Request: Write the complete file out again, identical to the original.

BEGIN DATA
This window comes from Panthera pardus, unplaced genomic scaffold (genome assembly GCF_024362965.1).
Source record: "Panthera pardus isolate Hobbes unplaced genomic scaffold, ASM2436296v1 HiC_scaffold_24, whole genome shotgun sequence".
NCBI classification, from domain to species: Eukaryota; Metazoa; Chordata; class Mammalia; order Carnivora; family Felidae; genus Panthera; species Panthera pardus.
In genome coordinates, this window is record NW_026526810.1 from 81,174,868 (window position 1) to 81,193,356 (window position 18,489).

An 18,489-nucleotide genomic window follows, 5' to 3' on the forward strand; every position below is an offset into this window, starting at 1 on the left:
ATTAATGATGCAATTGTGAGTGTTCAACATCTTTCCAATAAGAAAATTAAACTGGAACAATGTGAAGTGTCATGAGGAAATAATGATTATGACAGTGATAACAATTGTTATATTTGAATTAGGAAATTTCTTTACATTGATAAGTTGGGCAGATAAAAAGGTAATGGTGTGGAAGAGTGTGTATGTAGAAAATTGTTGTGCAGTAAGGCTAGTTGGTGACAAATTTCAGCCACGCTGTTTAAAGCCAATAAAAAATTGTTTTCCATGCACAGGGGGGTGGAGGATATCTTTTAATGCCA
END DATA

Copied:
This window comes from Panthera pardus, unplaced genomic scaffold (genome assembly GCF_024362965.1).
Source record: "Panthera pardus isolate Hobbes unplaced genomic scaffold, ASM2436296v1 HiC_scaffold_24, whole genome shotgun sequence".
NCBI classification, from domain to species: Eukaryota; Metazoa; Chordata; class Mammalia; order Carnivora; family Felidae; genus Panthera; species Panthera pardus.
In genome coordinates, this window is record NW_026526810.1 from 81,174,868 (window position 1) to 81,193,356 (window position 18,489).

An 18,489-nucleotide genomic window follows, 5' to 3' on the forward strand; every position below is an offset into this window, starting at 1 on the left:
ATTAATGATGCAATTGTGAGTGTTCAACATCTTTCCAATAAGAAAATTAAACTGGAACAATGTGAAGTGTCATGAGGAAATAATGATTATGACAGTGATAACAATTGTTATATTTGAATTAGGAAATTTCTTTACATTGATAAGTTGGGCAGATAAAAAGGTAATGGTGTGGAAGAGTGTGTATGTAGAAAATTGTTGTGCAGTAAGGCTAGTTGGTGACAAATTTCAGCCACGCTGTTTAAAGCCAATAAAAAATTGTTTTCCATGCACAGGGGGGTGGAGGATATCTTTTAATGCCA